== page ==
Sunday, February 20, 2011

feel free to straighten me out on this one

Along with the news of all the rumbling going on the Middle Eastern countries, we've got Wisconsin. The state elected a Republican governor and now has a majority-Republican legislature, which is currently trying to pass legislation that would strip away unions' collective bargaining leverage (some would say "rights"). I've never been a big fan of unions. As I commented on Lee's blog (comment somewhat edited):

I have my doubts about unions. After watching what two very different unions did to each of my parents, neither of whom seemed to receive any great benefits from the “efforts” of the unions to which they belonged, I’m deeply skeptical about what unions actually do. I understand that, in principle, they’re “for the working person,” but in practical reality they often seem to be more about (1) dues that pad the union leaders’ salaries, (2) picketing that accomplishes next to nothing, unless we count microscopically incremental changes to a given contract as huge victories, (3) rivalry with other unions (as I saw, in particular, with my mother’s job: she belonged to a small union that worked for a much larger union, and that larger union frequently took advantage of her union), and (4) the promotion of stagnation and incompetence.

Couple that with the nonsense I see happening routinely in countries like France and South Korea, where transportation unions and auto workers’ unions strike and act out violently (especially in Korea’s case) on a regular basis, and I have trouble seeing what unions are good for.

That said, I’m not for abolishing unions; I do believe that workers need to stick up for each other, and that the labor/management divide is a real and significant issue. But a lot has to change before I can be convinced that unions are clearly a good thing. A good start might be for union leaders to be more accountable to union members, and for something to be done about the Mafia-like mentality that causes such blinding hatred toward scabs who, far from being Judases, are often just people who need to feed their families. Unions shouldn’t eat their own, but they so often do. More compassion, please, and less of the black-and-white, in-group/out-group mentality. My two cents, anyway.
Lee's reply was very thoughtful; he emphasized the undeniable role of unions in the past that agitated to give today's workers many of the rights and privileges we nowadays take for granted. Unfortunately, this doesn't alleviate my doubts about unions today.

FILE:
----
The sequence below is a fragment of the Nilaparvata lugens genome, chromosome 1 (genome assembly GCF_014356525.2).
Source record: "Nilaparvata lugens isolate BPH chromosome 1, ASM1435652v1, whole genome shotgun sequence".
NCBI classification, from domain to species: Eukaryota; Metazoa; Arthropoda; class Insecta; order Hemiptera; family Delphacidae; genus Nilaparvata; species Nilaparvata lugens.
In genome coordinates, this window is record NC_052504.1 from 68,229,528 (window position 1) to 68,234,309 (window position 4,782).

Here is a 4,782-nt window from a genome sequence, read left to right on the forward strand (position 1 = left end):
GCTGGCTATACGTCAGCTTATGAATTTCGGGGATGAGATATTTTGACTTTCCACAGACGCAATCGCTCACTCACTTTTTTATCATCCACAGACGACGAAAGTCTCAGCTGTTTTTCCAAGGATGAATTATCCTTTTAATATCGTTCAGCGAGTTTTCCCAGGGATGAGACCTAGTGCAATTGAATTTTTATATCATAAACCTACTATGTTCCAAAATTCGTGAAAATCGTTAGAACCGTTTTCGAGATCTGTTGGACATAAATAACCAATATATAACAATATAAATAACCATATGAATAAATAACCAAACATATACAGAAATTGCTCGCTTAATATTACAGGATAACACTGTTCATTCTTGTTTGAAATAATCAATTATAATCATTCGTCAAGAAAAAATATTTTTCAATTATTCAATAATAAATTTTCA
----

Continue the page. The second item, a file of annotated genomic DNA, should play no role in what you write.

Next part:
The resultant pyrotechnics in Wisconsin have taken an unpredictable turn: conservative/Tea Party counter-demonstrations in support of the Republican Governor Scott Walker are now taking place, and some angry citizens have started recall movements to oust the Democrats who've fled the state for parts unknown (at least one Democrat has to be present for voting to take place, which is why they're all gone). Other Wisconsin citizens are telling the state's public school teachers to get the hell back to work (they've been demonstrating, too), and on some level, it looks as if Democrat efforts are backfiring, especially as more and more statistics reveal how a disproportionate amount of public funding is being funneled into supporting a very small public-sector demographic.

Similar backlashes are happening elsewhere. It's with grim satisfaction that I witness, for example, New Jersey Governor Chris Christie's constant battles with the unions in his state, or House Speaker John Boehner's open desire to strip away public-sector benefits. But at the same time, especially as I've followed the news about Wisconsin, a nagging thought has dogged me about the self-consistency of the conservative position. In response to a recent post by Malcolm, I wrote this comment:

I don’t know enough about economics to comment intelligently and at length on the subject, but I have to wonder whether there isn’t a sort of “reverse redistributionism” now blossoming in the conservative mind. The inequities of payments and benefits need to be evened out somehow:
[quoting John Derbyshire, from Malcolm's post] “I mentioned Scott Walker raising state employees’ health-care contributions to 12 percent and their pension contributions to 5.6 percent. Who pays for the other 88 percent on health care? Who pays for the other 94.4 percent on pensions? Why, the taxpayers of Wisconsin, of course. That’s the kind of distortion, the kind of injustice, that public-sector unionization has brought us. It’s wrong and it needs fixing.”